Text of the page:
By Laurie Lewis
If you’ve watched the Democratic debates, you may have been struck by the number of women contending for President of the United States. Perhaps you’ve credited Hillary Clinton for opening the door for women in a previously men-only club. In fact, Clinton was not the first woman to enter the presidential race. That was Victoria Woodhull (1838-1927)--who threw her hat in the ring almost fifty years before women could vote.
Photo by Mathew Brady, c. 1870
Victoria Woodhull, nee Claflin, was the child of ne’er-do-wells. Her father put her and her younger sister Tennessee (known as Tennie) on the family’s traveling circuit—“circus” would be a better description—as clairvoyants and child preachers. No wonder the older daughter thought marriage at the age of fifteen would be a better alternative! But her husband, Canning Woodhull, was abusive, and she divorced him two children and eleven years later.
That was a daring act, as divorce was scandalous in those days. But Victoria Woodhull was a proponent of free love who believed, among other things, that a woman should have the right to leave a bad marriage. She exercised that right more than once. In 1866, she married Colonel James Blood, a spiritualist who also believed in free love; they divorced ten years later.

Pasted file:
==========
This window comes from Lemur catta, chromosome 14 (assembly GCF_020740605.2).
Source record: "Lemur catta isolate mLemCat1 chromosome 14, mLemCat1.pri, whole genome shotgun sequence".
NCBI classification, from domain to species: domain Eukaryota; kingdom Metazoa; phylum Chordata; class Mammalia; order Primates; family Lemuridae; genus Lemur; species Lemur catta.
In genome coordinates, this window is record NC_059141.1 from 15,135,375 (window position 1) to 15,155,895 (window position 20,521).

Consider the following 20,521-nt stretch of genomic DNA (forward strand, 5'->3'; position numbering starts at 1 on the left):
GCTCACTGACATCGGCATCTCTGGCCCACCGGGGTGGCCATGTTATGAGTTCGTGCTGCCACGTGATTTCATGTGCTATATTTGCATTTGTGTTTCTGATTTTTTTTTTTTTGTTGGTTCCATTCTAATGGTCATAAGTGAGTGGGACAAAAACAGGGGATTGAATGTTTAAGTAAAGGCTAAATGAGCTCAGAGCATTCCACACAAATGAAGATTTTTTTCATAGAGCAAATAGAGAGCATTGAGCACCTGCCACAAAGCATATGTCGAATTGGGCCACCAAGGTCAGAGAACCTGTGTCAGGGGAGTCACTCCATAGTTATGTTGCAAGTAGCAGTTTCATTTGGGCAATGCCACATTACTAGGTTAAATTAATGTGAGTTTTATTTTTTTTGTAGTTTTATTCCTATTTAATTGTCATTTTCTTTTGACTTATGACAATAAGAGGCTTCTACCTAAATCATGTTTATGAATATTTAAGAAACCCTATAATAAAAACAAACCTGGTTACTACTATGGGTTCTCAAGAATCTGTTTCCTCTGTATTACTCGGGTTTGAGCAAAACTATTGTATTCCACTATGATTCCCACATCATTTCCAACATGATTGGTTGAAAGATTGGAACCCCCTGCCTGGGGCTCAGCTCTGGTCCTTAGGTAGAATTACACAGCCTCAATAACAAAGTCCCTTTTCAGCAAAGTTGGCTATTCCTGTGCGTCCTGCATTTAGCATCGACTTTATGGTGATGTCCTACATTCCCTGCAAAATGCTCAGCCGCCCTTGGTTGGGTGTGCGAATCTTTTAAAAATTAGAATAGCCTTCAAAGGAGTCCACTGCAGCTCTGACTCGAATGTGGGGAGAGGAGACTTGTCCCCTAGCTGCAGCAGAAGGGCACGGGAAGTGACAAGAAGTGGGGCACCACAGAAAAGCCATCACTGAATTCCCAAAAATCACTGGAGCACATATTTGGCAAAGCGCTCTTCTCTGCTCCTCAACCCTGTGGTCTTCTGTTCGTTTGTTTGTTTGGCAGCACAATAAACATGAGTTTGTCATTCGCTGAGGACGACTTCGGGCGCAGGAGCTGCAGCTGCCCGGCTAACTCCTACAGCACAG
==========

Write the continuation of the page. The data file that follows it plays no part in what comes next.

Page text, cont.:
With her second husband, her children, and her sister, Victoria Claflin Woodhull moved to New York City in 1868. The two women resumed their childhood trade, working as spiritualists and clairvoyants. Before long, the sisters met the much older and extremely wealthy Cornelius Vanderbilt, who may have been a client in their psychic business. Vanderbilt was smitten with the lovely Tennie and appreciative of Victoria’s gutsiness. He urged them to go into a different type of business, where their clairvoyant powers would come in handy.
Photo by Geo. Stinson & Co. (date unknown)
With backing from Vanderbilt, the sisters opened Woodhull, Claflin and Co., Wall Street’s first woman-owned brokerage firm, on February 5, 1870. The curious came by to see if the brokerage business was real; after all, women belonged at home in those days. Some men and many women—ranging from society wives to high-priced call girls with money to invest—became clients, and the firm prospered.